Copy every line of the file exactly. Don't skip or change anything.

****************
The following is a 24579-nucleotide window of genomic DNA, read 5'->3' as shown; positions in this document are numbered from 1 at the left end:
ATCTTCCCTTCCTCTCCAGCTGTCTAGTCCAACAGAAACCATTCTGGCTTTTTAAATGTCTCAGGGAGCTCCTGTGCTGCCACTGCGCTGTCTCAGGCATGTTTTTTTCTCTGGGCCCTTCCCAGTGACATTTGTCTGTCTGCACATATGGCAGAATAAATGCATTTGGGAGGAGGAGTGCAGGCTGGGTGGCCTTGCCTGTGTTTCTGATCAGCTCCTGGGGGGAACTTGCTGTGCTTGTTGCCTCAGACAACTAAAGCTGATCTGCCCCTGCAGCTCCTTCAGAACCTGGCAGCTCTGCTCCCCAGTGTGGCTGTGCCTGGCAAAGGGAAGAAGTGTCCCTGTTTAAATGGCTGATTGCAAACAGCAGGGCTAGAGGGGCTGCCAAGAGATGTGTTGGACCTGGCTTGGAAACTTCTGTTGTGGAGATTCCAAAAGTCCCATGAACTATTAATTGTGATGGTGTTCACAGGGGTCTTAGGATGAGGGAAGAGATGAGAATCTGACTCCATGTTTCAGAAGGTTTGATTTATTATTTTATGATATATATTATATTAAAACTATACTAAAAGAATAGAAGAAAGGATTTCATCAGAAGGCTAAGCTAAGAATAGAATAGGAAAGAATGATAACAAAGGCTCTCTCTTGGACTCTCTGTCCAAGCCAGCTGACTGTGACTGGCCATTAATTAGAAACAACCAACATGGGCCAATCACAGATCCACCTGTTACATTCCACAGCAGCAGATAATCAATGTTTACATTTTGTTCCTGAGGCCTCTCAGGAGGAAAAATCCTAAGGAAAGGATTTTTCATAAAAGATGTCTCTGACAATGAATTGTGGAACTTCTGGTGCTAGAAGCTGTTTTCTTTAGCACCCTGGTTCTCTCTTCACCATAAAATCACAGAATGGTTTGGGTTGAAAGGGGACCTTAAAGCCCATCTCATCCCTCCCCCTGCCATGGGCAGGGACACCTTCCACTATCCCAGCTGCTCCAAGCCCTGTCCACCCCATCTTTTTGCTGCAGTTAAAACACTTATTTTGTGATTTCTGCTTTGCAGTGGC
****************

The following is a 24579-nucleotide window of genomic DNA, read 5'->3' as shown; positions in this document are numbered from 1 at the left end:
ATCTTCCCTTCCTCTCCAGCTGTCTAGTCCAACAGAAACCATTCTGGCTTTTTAAATGTCTCAGGGAGCTCCTGTGCTGCCACTGCGCTGTCTCAGGCATGTTTTTTTCTCTGGGCCCTTCCCAGTGACATTTGTCTGTCTGCACATATGGCAGAATAAATGCATTTGGGAGGAGGAGTGCAGGCTGGGTGGCCTTGCCTGTGTTTCTGATCAGCTCCTGGGGGGAACTTGCTGTGCTTGTTGCCTCAGACAACTAAAGCTGATCTGCCCCTGCAGCTCCTTCAGAACCTGGCAGCTCTGCTCCCCAGTGTGGCTGTGCCTGGCAAAGGGAAGAAGTGTCCCTGTTTAAATGGCTGATTGCAAACAGCAGGGCTAGAGGGGCTGCCAAGAGATGTGTTGGACCTGGCTTGGAAACTTCTGTTGTGGAGATTCCAAAAGTCCCATGAACTATTAATTGTGATGGTGTTCACAGGGGTCTTAGGATGAGGGAAGAGATGAGAATCTGACTCCATGTTTCAGAAGGTTTGATTTATTATTTTATGATATATATTATATTAAAACTATACTAAAAGAATAGAAGAAAGGATTTCATCAGAAGGCTAAGCTAAGAATAGAATAGGAAAGAATGATAACAAAGGCTCTCTCTTGGACTCTCTGTCCAAGCCAGCTGACTGTGACTGGCCATTAATTAGAAACAACCAACATGGGCCAATCACAGATCCACCTGTTACATTCCACAGCAGCAGATAATCAATGTTTACATTTTGTTCCTGAGGCCTCTCAGGAGGAAAAATCCTAAGGAAAGGATTTTTCATAAAAGATGTCTCTGACAATGAATTGTGGAACTTCTGGTGCTAGAAGCTGTTTTCTTTAGCACCCTGGTTCTCTCTTCACCATAAAATCACAGAATGGTTTGGGTTGAAAGGGGACCTTAAAGCCCATCTCATCCCTCCCCCTGCCATGGGCAGGGACACCTTCCACTATCCCAGCTGCTCCAAGCCCTGTCCACCCCATCTTTTTGCTGCAGTTAAAACACTTATTTTGTGATTTCTGCTTTGCAGTGGC